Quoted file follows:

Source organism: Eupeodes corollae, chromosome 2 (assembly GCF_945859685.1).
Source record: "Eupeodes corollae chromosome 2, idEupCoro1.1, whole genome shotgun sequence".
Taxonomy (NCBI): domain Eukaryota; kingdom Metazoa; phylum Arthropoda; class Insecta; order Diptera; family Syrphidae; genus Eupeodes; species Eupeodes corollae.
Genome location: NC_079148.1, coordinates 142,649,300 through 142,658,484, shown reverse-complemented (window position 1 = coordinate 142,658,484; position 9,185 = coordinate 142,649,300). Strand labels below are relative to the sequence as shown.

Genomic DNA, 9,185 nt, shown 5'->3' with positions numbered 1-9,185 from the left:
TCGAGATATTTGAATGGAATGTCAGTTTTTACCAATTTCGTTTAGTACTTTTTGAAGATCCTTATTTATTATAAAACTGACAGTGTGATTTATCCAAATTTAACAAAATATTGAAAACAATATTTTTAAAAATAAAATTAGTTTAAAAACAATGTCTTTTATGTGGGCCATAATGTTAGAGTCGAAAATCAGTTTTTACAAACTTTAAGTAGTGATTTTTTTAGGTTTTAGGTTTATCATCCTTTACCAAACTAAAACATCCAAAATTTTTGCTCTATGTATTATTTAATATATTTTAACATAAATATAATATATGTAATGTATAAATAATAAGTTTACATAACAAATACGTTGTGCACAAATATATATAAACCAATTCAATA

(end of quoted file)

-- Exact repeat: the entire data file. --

Source organism: Eupeodes corollae, chromosome 2 (assembly GCF_945859685.1).
Source record: "Eupeodes corollae chromosome 2, idEupCoro1.1, whole genome shotgun sequence".
Taxonomy (NCBI): domain Eukaryota; kingdom Metazoa; phylum Arthropoda; class Insecta; order Diptera; family Syrphidae; genus Eupeodes; species Eupeodes corollae.
Genome location: NC_079148.1, coordinates 142,649,300 through 142,658,484, shown reverse-complemented (window position 1 = coordinate 142,658,484; position 9,185 = coordinate 142,649,300). Strand labels below are relative to the sequence as shown.

Genomic DNA, 9,185 nt, shown 5'->3' with positions numbered 1-9,185 from the left:
TCGAGATATTTGAATGGAATGTCAGTTTTTACCAATTTCGTTTAGTACTTTTTGAAGATCCTTATTTATTATAAAACTGACAGTGTGATTTATCCAAATTTAACAAAATATTGAAAACAATATTTTTAAAAATAAAATTAGTTTAAAAACAATGTCTTTTATGTGGGCCATAATGTTAGAGTCGAAAATCAGTTTTTACAAACTTTAAGTAGTGATTTTTTTAGGTTTTAGGTTTATCATCCTTTACCAAACTAAAACATCCAAAATTTTTGCTCTATGTATTATTTAATATATTTTAACATAAATATAATATATGTAATGTATAAATAATAAGTTTACATAACAAATACGTTGTGCACAAATATATATAAACCAATTCAATA